Using a comparative case study analysis of the 2014 and 2021 IIHF World Championships, that are supplemented with a geopolitical code assessment, this thesis demonstrates that as of 2021, Belarus has entered a new pro-Russian stage of the cyclicality of Belarus-Russian relations following the pro-Western stage that had been observable since 2014. However, given the lack of a geopolitical narrative in Belarusian politics, this thesis analyses how the cyclicality of Belarus-Russian relations can be seen via the politicisation of sport. As such, this thesis addresses the research question of 'how the Belarusian regime, led by Aliaksandr Lukashenka, has used sport for political ends?' This includes how the regime have used mega-events to promote its political agenda of forming international partnerships, nation-building, and regime survival, all while preserving Lukashenka's style of adaptive authoritarianism. This thesis concludes that how the political agenda is carried out varies depending on the stage of the cyclicality of Belarus-Russian relations in which the regime finds itself. Consequently, during a pro-Russian stage, the Belarusian regime will use sport to develop Eastern partnerships that will be dominant within Belarusian policy, promote a nation-building process that incorporates the Russkiy Mir concept, and ensures regime survival through suppression of the domestic opposition. However, during a pro-Western stage of relations, the Belarusian regime will use sport to construct dominating Western partnerships, a nation-building process centred on Rzeczpospolita, and assures regime survival through economic investments to strengthen public support.
  • Árnason, Ragnar (22)
    Political landscapes or the political scene in the Nordic countries is often regarded of being very similar, whether it is the party system, voters’ behaviour, or political discourse. Since the formation of the political party system in Norden, three party types have been the ballast of the Nordic party landscape. These are in each country a social democratic party, a conservative party, and a centre-agrarian party. Those parties were identified by Jan Sundberg as the Nordic “pole parties”. In the last few years these parties’ support has been waning and these parties do not have as much combined electoral support as they once did. In this thesis three different variables will be analysed to determine if they have affected the support towards these pole parties. The variables in question are party identification, trust towards politicians, and voter turnout. National election studies and formal turnout figures will be used to determine whether these variables affect the support of towards Nordic pole parties. The methods used are quantitative binary logistic regression analysis and coefficient correlation analysis. The key findings in this thesis are that all three variables play a certain role in the waning support of pole parties in Norden, however, all in a different way.
  • Parikka, Nooramaria (2022)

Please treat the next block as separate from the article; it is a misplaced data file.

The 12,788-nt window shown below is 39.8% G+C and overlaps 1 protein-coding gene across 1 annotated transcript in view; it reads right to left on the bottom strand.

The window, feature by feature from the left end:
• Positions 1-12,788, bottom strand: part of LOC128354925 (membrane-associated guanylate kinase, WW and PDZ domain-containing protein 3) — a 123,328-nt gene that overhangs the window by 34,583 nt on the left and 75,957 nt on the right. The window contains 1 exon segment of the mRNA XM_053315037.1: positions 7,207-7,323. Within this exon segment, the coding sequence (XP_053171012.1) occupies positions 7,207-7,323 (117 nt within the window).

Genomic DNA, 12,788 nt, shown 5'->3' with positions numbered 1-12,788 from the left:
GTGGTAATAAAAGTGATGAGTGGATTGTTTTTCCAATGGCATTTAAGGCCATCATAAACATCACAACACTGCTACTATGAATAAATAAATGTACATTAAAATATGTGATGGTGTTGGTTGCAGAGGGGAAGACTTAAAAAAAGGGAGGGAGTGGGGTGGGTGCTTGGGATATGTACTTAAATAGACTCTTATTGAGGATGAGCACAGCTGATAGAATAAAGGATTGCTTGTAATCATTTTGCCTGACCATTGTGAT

This thesis aims to examine the representation of the policy problem behind inclusion in education at the compulsory education level. The other purpose is to analyze how the inclusive education policies differ from the others at different levels: global, European, national, local and new philanthropy. The thesis examines policy papers by the actors at three highest-level actors: global-level the Organisation for Economic Cooperation and Development (OECD), European-level the European Union (EU), and national-level Finland. The perspective is to respect children’s rights and interests. The thesis theorizes inclusion in education historically, conceptually, and linguistically in Europe and in Finland. The thesis argues that inclusion in education is a value-based ideology and can be defined as a continuous process. Policies of inclusion in education are part of the broader global ideological objective of inclusive societies, which are against social exclusion. Along with globalization and Europeanisation, education policy as well has been globalized. As a result, the education policy can be seen as multilevel network governance where all actors cooperate. However, the OECD is at the of the network as an umbrella in global education policy and monitors the education policy of all actors. The thesis applies the post-structural What’s the problem represented? (WPR) approach by Carol Bacchi (2009) in order to examine the problem representation and conceptual logics behind social exclusion. Additionally, the WPR approach provided to problematize differences between the policies of the actors. According to Foucauldian post-structuralism, governed changes towards more inclusive education systems are slow because of different languages, cultures and welfare states. Inclusion in education as a value-based ideology is based on economic integration in order to provide quality competence-based education and lifelong learning in order to maintain employability which is a primary factor to involve all citizens in fast-growing diverse societies. Regarding the findings, inclusive education policies by all actors are against social exclusion, but the principles of subsidiarity define the effectiveness of the policies. In conclusion, the conceptual logics of the prevention of social exclusion are an accumulation of risks such as unemployment, lower socio- economic status and immigration. The main objective of the policies is to maintain employability. The most fundamental difference between the actors is linguistic or terminological. In conclusion, problematisation questions why Finland uses the term “equality”, whereas the other actors admit the current use of the term “equitable”, which provides diverse comprehension of non-binary individuals instead logics of binary gender. This problematisation, as a significant finding, emphasizes that there is a demand for broader research in gender studies in education policy. The thesis argues that underachieved “boys” in Finland might be something other than binary-defined boys who are at risk of social exclusion in adulthood.